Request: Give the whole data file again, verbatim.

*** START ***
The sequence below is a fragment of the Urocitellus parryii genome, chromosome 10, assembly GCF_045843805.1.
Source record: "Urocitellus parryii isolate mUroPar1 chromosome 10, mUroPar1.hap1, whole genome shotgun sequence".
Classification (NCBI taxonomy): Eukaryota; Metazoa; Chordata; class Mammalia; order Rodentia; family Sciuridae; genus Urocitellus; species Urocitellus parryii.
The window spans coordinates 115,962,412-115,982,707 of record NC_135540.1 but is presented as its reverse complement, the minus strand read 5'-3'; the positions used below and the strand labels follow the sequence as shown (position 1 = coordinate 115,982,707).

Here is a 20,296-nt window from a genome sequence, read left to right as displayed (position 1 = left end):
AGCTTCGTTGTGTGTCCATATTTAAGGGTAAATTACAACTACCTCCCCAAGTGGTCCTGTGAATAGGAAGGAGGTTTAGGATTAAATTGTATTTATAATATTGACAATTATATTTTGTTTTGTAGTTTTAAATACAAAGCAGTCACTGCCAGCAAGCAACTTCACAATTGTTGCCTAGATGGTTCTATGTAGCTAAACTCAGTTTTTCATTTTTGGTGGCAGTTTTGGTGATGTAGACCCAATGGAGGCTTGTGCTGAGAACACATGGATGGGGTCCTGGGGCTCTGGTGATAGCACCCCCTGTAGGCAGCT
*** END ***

The sequence below is a fragment of the Urocitellus parryii genome, chromosome 10, assembly GCF_045843805.1.
Source record: "Urocitellus parryii isolate mUroPar1 chromosome 10, mUroPar1.hap1, whole genome shotgun sequence".
Classification (NCBI taxonomy): Eukaryota; Metazoa; Chordata; class Mammalia; order Rodentia; family Sciuridae; genus Urocitellus; species Urocitellus parryii.
The window spans coordinates 115,962,412-115,982,707 of record NC_135540.1 but is presented as its reverse complement, the minus strand read 5'-3'; the positions used below and the strand labels follow the sequence as shown (position 1 = coordinate 115,982,707).

Here is a 20,296-nt window from a genome sequence, read left to right as displayed (position 1 = left end):
AGCTTCGTTGTGTGTCCATATTTAAGGGTAAATTACAACTACCTCCCCAAGTGGTCCTGTGAATAGGAAGGAGGTTTAGGATTAAATTGTATTTATAATATTGACAATTATATTTTGTTTTGTAGTTTTAAATACAAAGCAGTCACTGCCAGCAAGCAACTTCACAATTGTTGCCTAGATGGTTCTATGTAGCTAAACTCAGTTTTTCATTTTTGGTGGCAGTTTTGGTGATGTAGACCCAATGGAGGCTTGTGCTGAGAACACATGGATGGGGTCCTGGGGCTCTGGTGATAGCACCCCCTGTAGGCAGCT